The logic behind this is two-fold.
For one, a healthy layer of natural sebum oil will help to retain the dyeing effects of the coffee’s tannins. This means better results in a shorter amount of time.
The second reason is that natural sebum is protective. One of its main functions is to protect the skin and to act as a barrier against irritants and toxins.
Although coffee is relatively mild, it can still be irritating to the skin, especially if used inappropriately. Having a nice layer of sebum there will minimize this.
Having said this, feel free to rinse your beard with water only as this is unlikely to aggressively remove the sebum.
To learn more about why you shouldn’t wash your beard before dyeing it, read here.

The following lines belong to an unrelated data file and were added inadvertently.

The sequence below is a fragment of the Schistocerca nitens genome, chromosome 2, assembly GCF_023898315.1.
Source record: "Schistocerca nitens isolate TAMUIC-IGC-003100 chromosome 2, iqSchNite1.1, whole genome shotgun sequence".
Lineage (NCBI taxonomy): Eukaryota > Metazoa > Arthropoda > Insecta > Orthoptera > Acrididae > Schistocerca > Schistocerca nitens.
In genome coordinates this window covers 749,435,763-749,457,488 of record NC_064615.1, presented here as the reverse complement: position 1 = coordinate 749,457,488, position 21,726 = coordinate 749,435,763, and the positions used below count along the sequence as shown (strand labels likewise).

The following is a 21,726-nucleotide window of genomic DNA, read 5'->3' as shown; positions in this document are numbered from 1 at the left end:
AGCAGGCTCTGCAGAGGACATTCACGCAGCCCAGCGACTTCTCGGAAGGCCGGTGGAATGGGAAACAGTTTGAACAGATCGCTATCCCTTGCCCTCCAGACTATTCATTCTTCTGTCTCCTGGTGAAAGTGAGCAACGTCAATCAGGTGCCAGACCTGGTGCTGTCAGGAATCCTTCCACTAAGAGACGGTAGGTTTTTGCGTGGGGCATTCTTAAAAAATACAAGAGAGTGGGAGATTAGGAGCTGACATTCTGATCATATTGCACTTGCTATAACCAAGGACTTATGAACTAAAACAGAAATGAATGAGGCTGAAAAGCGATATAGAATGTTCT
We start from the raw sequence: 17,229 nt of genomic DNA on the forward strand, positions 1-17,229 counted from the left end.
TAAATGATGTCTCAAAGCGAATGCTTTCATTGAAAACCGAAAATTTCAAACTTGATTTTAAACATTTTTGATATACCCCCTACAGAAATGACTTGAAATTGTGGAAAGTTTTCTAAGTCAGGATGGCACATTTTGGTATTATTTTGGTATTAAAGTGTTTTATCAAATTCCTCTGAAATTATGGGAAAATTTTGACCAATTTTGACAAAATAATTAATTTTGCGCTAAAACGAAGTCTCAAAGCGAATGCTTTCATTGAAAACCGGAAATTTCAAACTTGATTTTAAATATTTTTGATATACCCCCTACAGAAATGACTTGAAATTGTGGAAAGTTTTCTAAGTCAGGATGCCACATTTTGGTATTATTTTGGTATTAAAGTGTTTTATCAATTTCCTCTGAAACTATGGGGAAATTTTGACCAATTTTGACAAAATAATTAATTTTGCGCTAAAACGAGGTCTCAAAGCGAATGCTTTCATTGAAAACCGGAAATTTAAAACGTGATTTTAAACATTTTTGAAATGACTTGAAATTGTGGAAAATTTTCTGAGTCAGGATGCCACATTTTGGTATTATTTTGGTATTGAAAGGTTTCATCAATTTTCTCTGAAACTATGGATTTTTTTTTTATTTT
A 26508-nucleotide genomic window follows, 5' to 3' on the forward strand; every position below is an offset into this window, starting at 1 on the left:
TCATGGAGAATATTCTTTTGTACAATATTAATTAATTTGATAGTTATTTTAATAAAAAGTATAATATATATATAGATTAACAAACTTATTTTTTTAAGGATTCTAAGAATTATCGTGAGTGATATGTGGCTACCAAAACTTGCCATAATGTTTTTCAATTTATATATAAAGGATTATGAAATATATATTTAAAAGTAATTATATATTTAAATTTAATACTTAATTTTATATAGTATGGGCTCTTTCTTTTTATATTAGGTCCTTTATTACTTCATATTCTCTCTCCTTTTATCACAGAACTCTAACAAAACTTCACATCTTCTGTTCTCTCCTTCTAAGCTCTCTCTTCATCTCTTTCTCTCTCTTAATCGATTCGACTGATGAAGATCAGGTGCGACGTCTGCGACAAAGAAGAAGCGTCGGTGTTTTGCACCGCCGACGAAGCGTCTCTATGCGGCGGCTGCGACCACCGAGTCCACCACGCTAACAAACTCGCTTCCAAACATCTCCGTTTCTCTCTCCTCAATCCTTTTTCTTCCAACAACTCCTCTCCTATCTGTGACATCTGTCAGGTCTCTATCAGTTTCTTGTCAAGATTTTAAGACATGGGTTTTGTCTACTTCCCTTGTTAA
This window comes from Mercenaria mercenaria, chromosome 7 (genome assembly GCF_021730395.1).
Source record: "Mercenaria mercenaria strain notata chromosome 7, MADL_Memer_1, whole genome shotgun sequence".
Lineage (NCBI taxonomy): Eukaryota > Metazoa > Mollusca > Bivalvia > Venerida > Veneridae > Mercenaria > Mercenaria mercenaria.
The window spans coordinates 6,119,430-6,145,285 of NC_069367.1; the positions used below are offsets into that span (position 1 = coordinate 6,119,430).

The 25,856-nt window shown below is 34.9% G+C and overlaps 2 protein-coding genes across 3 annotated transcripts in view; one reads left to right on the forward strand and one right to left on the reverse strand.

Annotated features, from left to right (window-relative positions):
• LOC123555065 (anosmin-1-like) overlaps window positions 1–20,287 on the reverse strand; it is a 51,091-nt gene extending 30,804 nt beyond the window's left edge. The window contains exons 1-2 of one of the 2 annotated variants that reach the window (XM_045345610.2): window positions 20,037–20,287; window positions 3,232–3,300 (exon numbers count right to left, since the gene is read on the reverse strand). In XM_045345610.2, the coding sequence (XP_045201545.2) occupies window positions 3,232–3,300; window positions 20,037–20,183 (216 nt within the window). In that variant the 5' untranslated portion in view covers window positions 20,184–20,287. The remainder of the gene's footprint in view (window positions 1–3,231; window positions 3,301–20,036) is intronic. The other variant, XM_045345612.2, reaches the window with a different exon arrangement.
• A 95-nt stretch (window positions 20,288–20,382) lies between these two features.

2. Prepare your coffee dye
So, you’ve not shampooed your beard and you’re ready to take the next step – preparation of the mixture.
Coffee is one of many natural beard dyes that are increasing in popularity, and their preparation is in many ways quite similar.
This is what you do.
- Brew a cup of dark roast coffee.
- Let it cool.
- Then, mix this with 1 cup of your usual beard shampoo. Here’s a good one on
Amazonif you don’t have one.
3. Patch test
As always, perform a patch test 24 hours before applying the dye. This does mean you’ll have to store the mixture until the next day. Alternatively, just make another batch – it doesn’t take long.
Rub a small amount of the coffee dye onto an inconspicuous part of your body such as your thigh or elbow.
Leave it for 24 hours and review the area. If there are any signs of irritation or any other rash, don’t apply anymore. The coffee dye isn’t for you, as there is a good chance you are intolerant to it or even allergic.
Instead, try one of the other natural beard dyes I’ve talked about.